How long have you been primarily using the non-delivery model?
Heavily, the last two years.
When you were thinking about switching to a non-delivery model, what were the things that you had to consider?
Which patients would be applicable for a non-delivery model; the costs of the new technology and how we would bring that in with the old technology; the financial viability of using new technology and would we be able to recoup costs; and then, of course, what it costs us to make deliveries.
We have two different models. One is the Eclipse unit out of the hospital, and the other is when our therapists do a follow-up visit to find the best fit for the patient. Then we’ll either use an Eclipse or an iFill unit.
Are the devices used about half and half with patients?
No, honestly, for the patients that are first set up with an Eclipse out of the hospital, probably 80 percent of them keep the Eclipse. We have not rolled that out to all of our (27) branches. We’re slowly doing that because it is a financial investment.
What was your strategy for making that transition in terms of the trucks you had on hand, etc.?
Many patients don’t want to change. So, some existing patients still had to be home delivery. Also, we have multiple things we do besides just oxygen, so deliveries still have to be made. What it allowed us to do was to see more patients and not have to purchase trucks and also not have to hire staff. We were able to handle more patients with fewer staff.
So far, what have been the benefits of the non-delivery model?
Largely, the ability to handle more patients with fewer staff and also to be able to cut out the after-hours and late-night deliveries that you usually have to make after setting up the patients. You take them a portable unit to leave the hospital and then you have to get out right away to get them their concentrator. Using the Eclipse, they’re able to go home with the Eclipse and keep it, and we can do a follow-up visit much later and in business hours vs. overtime.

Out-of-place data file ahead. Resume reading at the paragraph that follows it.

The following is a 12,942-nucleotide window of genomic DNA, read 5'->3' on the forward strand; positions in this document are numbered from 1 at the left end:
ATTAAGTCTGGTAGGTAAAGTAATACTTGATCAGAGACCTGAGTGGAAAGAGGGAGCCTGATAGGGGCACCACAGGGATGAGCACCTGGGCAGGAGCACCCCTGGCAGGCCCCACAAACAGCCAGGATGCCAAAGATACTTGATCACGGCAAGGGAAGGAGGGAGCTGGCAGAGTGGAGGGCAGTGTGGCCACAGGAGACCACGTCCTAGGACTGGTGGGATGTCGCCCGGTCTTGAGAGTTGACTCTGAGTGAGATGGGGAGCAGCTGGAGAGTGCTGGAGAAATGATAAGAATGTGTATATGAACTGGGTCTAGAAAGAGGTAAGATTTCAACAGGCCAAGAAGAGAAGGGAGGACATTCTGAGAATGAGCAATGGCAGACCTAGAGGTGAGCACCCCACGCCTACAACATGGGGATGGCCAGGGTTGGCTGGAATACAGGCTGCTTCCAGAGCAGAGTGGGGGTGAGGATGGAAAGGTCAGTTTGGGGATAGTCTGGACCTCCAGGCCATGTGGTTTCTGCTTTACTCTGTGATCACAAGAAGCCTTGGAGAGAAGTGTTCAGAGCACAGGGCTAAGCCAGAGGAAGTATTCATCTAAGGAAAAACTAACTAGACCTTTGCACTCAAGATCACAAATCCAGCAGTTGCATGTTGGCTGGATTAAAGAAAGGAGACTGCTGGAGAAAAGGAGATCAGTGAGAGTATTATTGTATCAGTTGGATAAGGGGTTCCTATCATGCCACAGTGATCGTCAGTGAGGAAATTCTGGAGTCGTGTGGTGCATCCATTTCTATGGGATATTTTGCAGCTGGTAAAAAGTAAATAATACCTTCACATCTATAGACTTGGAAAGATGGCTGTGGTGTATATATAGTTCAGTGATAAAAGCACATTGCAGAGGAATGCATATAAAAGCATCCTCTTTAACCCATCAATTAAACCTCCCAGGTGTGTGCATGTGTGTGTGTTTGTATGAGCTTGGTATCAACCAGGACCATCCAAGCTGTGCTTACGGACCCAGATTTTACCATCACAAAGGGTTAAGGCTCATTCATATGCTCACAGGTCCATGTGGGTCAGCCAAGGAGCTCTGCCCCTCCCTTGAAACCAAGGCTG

How many units do you have in the field now?
We have about 300 Eclipses and moving very closely to 400. I don’t know how many iFills we have, but we’re looking at several hundred.
Did you have an increase in follow-up calls?
Absolutely not. It’s very easy to use. We spend quite a bit of time with education. They get education at the hospital if they leave with the Eclipse. Then our therapists follow up with them in the home.
Have you seen a return on investment? Has this model been successful for your company?
Absolutely. Instead of making three visits to a new setup, we’re able to do two visits to a new setup. Immediately, you have return there — as well as not doing weekly, biweekly or monthly visits to that patient; we’re able to cut those out. So, the return on investment happened rather quickly.
It has been very successful. The other thing is patients that leave the hospital don’t necessarily go directly home. They have to stop at Wal-Mart, maybe get their prescriptions or run errands. The patients are happy in that they now have freedom that they didn’t have before. That’s one of the things that the Eclipse offers to patients is the freedom because all they are monitoring is their battery life and not whether they’ll run out of oxygen or not.